As the number of mediums that we as marketers and advertisers employ to target consumers have grown, the physical location of the consumer we are targeting can no longer be singularly defined. With mobile we hit them on the bus or at the dentist and via the Internet we hit them at the coffee shop or while at work in the office. Given this, it is hard to imagine the days of radio and television dominance, when our greatest aim was to reach consumers at home in the family room.
What if I told you that I believe we are on the verge of seeing the return to relevance of The Family Room? Would you laugh at me? Would you chase me from the halls of your agency, throwing vegetables at me? You could, but I think that you’d be wrong to dismiss this as simply crazy talk on my part.
Even though Nielsen still lists TV as the King of Mediums, we are finding that other mediums provide far more fertile grounds for yielding quality results. Yet what will happen when the Internet jumps from your small computer screen to that large plasma in your family room? Internet TV is around the corner according to announcements coming from this year’s Consumer Electronics Show (CES).
Picture any, generic family room. What is the centerpiece of it? Unless you are Amish, it’s the TV. Soon families will be surfing the World Wide Web via the same platform that used to bring them Hee Haw. So while broadcast and cable stations cringe at the thought that this will further denigrate their ability to garner ad revenue, let me tell you why this is actually a great thing.
Let’s use Hulu as an example: Citing a great book called Socialnomics, advertisers saw a 22% increase in ad recall and a 28% increase in intent to purchase as a result of advertisements placed on Hulu. What will happen to those statistics when that same content appears on the TV screen…do you think that they will drop or increase? My money is on the latter. Think of the possibilities for the traditional, 30-second spot for advertisers, as we will be able to add the layers of interactivity that has so far been confined to the computer screen. Ads on Internet TV will also provide marketers and advertisers with more robust analytical data and tracking.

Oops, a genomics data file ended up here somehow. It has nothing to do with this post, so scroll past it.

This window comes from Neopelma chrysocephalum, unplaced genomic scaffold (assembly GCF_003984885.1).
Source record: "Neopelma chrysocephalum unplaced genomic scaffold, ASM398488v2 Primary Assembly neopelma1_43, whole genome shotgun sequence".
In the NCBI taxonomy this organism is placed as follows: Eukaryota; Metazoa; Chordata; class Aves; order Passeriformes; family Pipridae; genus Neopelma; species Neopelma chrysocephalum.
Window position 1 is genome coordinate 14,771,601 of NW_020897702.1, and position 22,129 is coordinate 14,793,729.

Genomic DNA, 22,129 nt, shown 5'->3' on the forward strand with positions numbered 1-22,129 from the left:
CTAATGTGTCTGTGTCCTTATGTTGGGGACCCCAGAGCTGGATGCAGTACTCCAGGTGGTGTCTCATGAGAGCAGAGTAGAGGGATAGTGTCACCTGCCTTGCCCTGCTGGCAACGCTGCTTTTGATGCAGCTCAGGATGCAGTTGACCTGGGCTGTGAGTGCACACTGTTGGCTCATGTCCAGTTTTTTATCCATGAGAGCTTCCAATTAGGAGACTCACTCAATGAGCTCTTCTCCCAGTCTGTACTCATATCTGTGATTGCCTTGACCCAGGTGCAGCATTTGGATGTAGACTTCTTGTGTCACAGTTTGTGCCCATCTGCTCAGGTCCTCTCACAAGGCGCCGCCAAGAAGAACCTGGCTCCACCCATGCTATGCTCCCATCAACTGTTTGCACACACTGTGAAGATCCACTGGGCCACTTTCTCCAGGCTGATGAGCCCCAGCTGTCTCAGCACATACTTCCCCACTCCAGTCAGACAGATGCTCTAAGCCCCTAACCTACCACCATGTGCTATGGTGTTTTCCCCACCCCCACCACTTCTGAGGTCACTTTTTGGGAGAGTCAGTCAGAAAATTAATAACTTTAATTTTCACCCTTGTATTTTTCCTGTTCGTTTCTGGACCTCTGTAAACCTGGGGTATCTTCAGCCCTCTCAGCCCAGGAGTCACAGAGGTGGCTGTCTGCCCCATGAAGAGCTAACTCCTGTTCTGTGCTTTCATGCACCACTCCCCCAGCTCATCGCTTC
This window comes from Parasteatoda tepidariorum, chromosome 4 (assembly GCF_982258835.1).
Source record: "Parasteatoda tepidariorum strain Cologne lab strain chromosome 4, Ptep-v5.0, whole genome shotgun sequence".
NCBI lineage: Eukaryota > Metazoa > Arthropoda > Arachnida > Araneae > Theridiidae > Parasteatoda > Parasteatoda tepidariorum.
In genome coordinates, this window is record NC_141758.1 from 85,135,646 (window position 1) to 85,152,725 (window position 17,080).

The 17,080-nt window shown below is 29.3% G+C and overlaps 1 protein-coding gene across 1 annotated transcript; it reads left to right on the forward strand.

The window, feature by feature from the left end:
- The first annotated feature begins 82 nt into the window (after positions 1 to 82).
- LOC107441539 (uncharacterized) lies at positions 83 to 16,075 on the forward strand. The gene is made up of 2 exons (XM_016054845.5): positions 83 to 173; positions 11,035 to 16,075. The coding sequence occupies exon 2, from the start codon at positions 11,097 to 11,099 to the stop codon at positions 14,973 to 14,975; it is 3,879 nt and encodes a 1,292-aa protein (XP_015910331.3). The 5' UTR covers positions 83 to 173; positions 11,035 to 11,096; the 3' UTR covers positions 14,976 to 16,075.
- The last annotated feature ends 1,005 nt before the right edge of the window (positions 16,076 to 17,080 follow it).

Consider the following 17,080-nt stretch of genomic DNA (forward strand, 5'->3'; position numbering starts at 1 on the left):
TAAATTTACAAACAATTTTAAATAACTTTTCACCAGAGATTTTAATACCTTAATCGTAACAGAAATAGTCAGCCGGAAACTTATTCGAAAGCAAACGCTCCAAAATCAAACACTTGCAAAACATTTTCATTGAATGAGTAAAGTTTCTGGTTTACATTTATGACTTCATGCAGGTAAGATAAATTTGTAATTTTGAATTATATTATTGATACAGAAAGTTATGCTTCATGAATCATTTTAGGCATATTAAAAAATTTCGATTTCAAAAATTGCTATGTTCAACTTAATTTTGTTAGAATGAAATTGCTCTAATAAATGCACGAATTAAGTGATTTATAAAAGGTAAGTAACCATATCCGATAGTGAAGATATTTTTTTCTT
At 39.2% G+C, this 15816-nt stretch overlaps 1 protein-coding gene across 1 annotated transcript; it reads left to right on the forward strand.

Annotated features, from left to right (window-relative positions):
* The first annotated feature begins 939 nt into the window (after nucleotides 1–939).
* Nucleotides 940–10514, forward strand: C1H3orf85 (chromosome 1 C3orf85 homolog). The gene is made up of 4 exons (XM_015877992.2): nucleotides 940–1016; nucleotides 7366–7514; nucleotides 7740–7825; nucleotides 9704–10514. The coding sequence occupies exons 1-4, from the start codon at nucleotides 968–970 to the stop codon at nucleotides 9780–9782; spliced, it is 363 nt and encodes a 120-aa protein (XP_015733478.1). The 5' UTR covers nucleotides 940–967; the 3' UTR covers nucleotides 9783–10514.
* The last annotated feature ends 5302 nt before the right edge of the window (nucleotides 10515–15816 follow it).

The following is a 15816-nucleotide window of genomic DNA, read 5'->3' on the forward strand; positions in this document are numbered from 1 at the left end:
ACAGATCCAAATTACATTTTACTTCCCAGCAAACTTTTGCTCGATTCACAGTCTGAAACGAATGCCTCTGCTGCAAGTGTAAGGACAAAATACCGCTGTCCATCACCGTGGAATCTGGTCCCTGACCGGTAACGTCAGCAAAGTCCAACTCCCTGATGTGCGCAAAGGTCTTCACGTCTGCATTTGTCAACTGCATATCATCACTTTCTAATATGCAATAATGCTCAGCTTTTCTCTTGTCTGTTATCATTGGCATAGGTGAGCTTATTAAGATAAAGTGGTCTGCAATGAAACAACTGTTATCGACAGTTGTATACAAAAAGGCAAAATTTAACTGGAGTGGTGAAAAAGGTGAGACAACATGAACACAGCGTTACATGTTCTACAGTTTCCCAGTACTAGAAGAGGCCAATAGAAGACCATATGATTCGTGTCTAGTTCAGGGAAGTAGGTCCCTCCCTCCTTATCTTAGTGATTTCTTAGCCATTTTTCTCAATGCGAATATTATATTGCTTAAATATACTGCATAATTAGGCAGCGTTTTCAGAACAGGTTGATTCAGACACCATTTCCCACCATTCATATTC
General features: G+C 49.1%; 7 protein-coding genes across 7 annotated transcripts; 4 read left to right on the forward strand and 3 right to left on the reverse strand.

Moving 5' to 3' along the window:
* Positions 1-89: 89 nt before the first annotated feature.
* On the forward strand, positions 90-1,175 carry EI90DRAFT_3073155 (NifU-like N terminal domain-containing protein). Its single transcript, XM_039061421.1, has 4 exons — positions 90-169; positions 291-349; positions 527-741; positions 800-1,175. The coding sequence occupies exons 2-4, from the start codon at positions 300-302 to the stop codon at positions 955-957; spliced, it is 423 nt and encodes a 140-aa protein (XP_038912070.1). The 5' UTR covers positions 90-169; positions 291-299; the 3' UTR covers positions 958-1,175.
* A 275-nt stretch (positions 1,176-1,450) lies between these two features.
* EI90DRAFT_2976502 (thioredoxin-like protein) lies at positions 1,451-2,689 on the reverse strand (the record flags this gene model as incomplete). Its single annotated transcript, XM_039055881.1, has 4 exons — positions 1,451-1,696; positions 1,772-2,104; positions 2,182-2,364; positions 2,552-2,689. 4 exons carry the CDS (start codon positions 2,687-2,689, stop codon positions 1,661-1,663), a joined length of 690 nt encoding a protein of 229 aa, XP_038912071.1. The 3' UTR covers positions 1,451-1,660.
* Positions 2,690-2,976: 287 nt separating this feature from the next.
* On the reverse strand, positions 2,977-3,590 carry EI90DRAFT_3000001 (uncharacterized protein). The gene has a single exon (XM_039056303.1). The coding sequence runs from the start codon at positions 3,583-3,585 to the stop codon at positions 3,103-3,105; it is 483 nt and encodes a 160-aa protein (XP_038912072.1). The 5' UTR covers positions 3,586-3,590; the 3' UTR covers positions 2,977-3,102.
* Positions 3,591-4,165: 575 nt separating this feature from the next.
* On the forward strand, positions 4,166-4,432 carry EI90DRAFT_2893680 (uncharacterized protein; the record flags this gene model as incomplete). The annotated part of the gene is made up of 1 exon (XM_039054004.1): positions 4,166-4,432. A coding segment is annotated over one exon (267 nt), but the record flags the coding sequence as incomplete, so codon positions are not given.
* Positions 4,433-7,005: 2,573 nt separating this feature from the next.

It is not just Internet TV that will draw consumers back to the family room. Look at the possibilities presented by the growing acceptance of console gaming beyond the hardcore audience. One only has to look at the Wii to see how a console can be fun for the whole family. However, it isn’t the Wii that has me excited; it’s Xbox360’s Project Natal. If you aren’t familiar with Project Natal, I recommend that you devote 20 minutes to checking out the launch video. Essentially, this add-on to the Xbox360 console will bring augmented reality to the TV set. The AR craze that has digital marketers frothing at the mouth is about to jump from the Mac to the big screen. I am not assuming that every family will get an Xbox, but this jump may just be indicative of other advancements to come. Again, announcements coming from CES tell us that Skype will soon be available through certain TV’s. It isn’t a stretch of the imagination to think of Skype as the first step towards bringing AR to television. For a digital marketer, that is a pretty cool thought.
I admit that I am a geek when it comes to this kind of stuff, and that maybe I am getting ahead of myself. Regardless of how prone I am to excitement, the way that consumers ingest media via the television will evolve dramatically over the next 5 years. And while the family room will never be what it was to my parents growing up, maybe it will again be the central place where families gather around to spend some quality time with the ole’ boob tube… and the best place for us to convince them to buy stuff that they don’t really need.